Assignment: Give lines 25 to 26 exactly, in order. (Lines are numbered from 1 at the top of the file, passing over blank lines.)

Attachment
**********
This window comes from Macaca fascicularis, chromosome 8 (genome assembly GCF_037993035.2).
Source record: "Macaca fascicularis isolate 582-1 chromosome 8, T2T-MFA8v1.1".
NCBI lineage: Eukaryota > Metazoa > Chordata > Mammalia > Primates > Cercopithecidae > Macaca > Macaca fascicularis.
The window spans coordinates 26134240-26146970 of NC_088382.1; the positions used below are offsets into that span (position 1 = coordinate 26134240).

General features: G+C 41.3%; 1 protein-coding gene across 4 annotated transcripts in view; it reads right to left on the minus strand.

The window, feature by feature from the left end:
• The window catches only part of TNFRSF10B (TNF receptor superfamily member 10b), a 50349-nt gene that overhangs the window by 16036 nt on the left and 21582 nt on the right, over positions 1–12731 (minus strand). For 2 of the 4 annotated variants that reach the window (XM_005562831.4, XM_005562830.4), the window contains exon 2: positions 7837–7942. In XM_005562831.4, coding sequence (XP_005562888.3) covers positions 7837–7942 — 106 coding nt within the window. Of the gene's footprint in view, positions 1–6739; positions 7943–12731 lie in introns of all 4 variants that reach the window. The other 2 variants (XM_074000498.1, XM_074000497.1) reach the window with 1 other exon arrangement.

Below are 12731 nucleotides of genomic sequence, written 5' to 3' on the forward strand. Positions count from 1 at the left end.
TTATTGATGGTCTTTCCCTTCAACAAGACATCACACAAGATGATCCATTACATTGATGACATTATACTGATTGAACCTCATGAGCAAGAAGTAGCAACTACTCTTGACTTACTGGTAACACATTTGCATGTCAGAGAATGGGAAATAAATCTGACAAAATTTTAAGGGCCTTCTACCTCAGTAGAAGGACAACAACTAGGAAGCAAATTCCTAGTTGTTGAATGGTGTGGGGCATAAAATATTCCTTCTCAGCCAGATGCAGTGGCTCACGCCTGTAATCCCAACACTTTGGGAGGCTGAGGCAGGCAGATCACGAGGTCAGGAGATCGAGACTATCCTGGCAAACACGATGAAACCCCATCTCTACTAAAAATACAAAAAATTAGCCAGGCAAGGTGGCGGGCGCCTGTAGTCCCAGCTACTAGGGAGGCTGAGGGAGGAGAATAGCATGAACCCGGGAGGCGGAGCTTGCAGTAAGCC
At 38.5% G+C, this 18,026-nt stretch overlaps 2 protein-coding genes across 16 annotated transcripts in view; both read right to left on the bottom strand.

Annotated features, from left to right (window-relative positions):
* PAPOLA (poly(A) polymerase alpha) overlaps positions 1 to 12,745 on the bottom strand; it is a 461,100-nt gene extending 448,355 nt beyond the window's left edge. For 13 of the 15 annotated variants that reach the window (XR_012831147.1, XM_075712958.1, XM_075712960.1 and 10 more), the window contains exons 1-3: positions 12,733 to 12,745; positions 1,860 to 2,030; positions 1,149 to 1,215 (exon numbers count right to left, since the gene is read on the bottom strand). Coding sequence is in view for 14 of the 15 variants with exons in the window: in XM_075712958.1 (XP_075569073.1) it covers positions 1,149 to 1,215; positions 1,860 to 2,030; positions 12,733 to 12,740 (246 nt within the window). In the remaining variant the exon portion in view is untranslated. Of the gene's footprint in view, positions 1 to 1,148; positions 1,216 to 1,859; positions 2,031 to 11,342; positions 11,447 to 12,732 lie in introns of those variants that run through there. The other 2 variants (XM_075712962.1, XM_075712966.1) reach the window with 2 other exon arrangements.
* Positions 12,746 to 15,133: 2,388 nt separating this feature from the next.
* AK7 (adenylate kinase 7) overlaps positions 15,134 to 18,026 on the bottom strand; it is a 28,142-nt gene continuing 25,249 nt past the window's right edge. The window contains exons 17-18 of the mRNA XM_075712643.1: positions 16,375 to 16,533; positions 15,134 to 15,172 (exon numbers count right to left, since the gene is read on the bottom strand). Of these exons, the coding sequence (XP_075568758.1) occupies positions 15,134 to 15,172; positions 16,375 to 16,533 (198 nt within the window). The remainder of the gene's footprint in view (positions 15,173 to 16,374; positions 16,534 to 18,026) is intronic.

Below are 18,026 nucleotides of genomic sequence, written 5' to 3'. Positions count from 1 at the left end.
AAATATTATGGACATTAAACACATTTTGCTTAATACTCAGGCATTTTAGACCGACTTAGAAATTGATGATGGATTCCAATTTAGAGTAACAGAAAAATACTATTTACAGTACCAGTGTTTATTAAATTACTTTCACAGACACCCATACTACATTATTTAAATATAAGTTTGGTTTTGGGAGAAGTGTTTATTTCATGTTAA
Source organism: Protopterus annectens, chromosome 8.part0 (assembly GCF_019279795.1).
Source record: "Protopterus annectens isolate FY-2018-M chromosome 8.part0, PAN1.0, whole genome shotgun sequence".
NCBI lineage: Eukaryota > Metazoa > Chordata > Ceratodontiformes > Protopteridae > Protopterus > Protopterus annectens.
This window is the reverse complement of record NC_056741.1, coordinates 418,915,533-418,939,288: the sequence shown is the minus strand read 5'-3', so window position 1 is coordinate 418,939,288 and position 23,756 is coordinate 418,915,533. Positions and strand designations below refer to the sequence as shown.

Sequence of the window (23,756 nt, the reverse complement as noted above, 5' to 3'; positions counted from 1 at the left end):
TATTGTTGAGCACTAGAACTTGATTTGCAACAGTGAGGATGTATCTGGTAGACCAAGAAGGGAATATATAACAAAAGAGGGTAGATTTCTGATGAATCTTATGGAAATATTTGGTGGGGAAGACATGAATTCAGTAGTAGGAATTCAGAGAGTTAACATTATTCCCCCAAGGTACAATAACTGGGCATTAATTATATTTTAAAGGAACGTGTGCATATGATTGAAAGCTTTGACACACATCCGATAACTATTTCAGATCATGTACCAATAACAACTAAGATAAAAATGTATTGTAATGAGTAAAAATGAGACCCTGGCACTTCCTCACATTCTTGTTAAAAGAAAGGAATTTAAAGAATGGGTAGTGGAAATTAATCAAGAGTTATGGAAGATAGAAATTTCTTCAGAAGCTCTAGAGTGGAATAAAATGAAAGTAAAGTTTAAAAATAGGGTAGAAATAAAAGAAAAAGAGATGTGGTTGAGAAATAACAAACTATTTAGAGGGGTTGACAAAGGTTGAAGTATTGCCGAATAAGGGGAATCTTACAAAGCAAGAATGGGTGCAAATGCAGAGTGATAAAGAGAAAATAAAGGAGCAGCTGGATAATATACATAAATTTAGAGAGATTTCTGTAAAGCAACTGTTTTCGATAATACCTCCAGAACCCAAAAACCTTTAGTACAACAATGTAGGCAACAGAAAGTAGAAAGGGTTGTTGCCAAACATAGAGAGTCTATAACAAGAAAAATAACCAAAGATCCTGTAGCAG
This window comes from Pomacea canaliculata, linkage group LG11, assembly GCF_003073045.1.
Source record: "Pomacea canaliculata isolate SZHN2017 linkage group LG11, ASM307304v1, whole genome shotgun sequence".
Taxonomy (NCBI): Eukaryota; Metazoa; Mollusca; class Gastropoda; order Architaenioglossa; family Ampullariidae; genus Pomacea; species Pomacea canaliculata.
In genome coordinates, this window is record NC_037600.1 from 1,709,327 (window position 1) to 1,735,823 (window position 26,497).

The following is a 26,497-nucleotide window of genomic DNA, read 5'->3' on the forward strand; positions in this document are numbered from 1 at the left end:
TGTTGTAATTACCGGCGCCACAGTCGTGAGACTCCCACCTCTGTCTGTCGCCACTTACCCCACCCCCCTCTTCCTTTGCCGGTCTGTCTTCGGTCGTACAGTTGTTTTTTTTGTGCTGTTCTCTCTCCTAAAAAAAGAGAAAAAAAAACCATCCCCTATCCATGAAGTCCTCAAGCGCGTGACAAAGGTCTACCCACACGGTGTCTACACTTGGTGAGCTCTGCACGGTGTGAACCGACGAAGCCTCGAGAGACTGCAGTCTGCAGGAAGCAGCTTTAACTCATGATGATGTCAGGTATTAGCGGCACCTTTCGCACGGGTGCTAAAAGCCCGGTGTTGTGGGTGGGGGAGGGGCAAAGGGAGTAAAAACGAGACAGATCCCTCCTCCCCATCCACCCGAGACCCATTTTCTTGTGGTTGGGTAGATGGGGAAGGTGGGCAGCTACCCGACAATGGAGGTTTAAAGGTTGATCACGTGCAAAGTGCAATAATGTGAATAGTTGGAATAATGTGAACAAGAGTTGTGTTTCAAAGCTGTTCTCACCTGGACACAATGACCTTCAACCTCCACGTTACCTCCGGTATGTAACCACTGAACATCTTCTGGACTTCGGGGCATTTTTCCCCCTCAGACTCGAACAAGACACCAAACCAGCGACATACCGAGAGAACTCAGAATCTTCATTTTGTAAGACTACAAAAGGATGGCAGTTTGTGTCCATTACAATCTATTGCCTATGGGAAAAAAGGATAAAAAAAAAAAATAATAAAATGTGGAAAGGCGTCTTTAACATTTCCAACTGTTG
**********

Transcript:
Taxonomy (NCBI): Eukaryota; Metazoa; Mollusca; class Gastropoda; order Architaenioglossa; family Ampullariidae; genus Pomacea; species Pomacea canaliculata.
In genome coordinates, this window is record NC_037600.1 from 1,709,327 (window position 1) to 1,735,823 (window position 26,497).